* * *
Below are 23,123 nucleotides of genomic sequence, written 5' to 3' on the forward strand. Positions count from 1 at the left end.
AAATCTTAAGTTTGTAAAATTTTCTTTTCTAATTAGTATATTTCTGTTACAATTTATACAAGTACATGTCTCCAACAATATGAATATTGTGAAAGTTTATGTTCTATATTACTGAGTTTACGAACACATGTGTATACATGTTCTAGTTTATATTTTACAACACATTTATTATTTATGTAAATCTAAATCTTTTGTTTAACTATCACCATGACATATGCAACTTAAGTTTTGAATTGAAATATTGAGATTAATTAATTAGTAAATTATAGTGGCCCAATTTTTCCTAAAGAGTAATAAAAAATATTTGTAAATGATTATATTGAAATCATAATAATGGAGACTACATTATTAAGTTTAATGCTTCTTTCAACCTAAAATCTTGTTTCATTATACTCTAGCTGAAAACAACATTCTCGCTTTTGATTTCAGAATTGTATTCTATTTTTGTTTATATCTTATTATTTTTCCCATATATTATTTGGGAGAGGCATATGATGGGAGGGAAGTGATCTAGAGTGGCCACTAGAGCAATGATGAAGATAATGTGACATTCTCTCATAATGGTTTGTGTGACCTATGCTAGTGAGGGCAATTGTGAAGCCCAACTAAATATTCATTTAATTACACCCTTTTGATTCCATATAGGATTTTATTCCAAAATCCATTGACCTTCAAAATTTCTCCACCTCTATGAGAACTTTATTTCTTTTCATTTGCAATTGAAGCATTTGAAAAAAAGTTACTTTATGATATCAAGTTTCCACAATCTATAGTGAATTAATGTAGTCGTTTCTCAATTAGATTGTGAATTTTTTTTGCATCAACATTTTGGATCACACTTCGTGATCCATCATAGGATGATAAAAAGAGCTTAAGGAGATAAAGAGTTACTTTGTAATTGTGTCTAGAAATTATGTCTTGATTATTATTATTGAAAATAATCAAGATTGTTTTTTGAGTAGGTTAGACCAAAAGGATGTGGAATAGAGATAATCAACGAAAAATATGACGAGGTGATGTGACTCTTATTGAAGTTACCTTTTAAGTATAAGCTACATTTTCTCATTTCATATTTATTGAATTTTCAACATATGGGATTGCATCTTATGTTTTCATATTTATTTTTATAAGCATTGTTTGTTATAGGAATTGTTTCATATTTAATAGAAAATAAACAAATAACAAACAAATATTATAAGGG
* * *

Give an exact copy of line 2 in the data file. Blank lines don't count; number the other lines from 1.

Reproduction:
AAATCTTAAGTTTGTAAAATTTTCTTTTCTAATTAGTATATTTCTGTTACAATTTATACAAGTACATGTCTCCAACAATATGAATATTGTGAAAGTTTATGTTCTATATTACTGAGTTTACGAACACATGTGTATACATGTTCTAGTTTATATTTTACAACACATTTATTATTTATGTAAATCTAAATCTTTTGTTTAACTATCACCATGACATATGCAACTTAAGTTTTGAATTGAAATATTGAGATTAATTAATTAGTAAATTATAGTGGCCCAATTTTTCCTAAAGAGTAATAAAAAATATTTGTAAATGATTATATTGAAATCATAATAATGGAGACTACATTATTAAGTTTAATGCTTCTTTCAACCTAAAATCTTGTTTCATTATACTCTAGCTGAAAACAACATTCTCGCTTTTGATTTCAGAATTGTATTCTATTTTTGTTTATATCTTATTATTTTTCCCATATATTATTTGGGAGAGGCATATGATGGGAGGGAAGTGATCTAGAGTGGCCACTAGAGCAATGATGAAGATAATGTGACATTCTCTCATAATGGTTTGTGTGACCTATGCTAGTGAGGGCAATTGTGAAGCCCAACTAAATATTCATTTAATTACACCCTTTTGATTCCATATAGGATTTTATTCCAAAATCCATTGACCTTCAAAATTTCTCCACCTCTATGAGAACTTTATTTCTTTTCATTTGCAATTGAAGCATTTGAAAAAAAGTTACTTTATGATATCAAGTTTCCACAATCTATAGTGAATTAATGTAGTCGTTTCTCAATTAGATTGTGAATTTTTTTTGCATCAACATTTTGGATCACACTTCGTGATCCATCATAGGATGATAAAAAGAGCTTAAGGAGATAAAGAGTTACTTTGTAATTGTGTCTAGAAATTATGTCTTGATTATTATTATTGAAAATAATCAAGATTGTTTTTTGAGTAGGTTAGACCAAAAGGATGTGGAATAGAGATAATCAACGAAAAATATGACGAGGTGATGTGACTCTTATTGAAGTTACCTTTTAAGTATAAGCTACATTTTCTCATTTCATATTTATTGAATTTTCAACATATGGGATTGCATCTTATGTTTTCATATTTATTTTTATAAGCATTGTTTGTTATAGGAATTGTTTCATATTTAATAGAAAATAAACAAATAACAAACAAATATTATAAGGG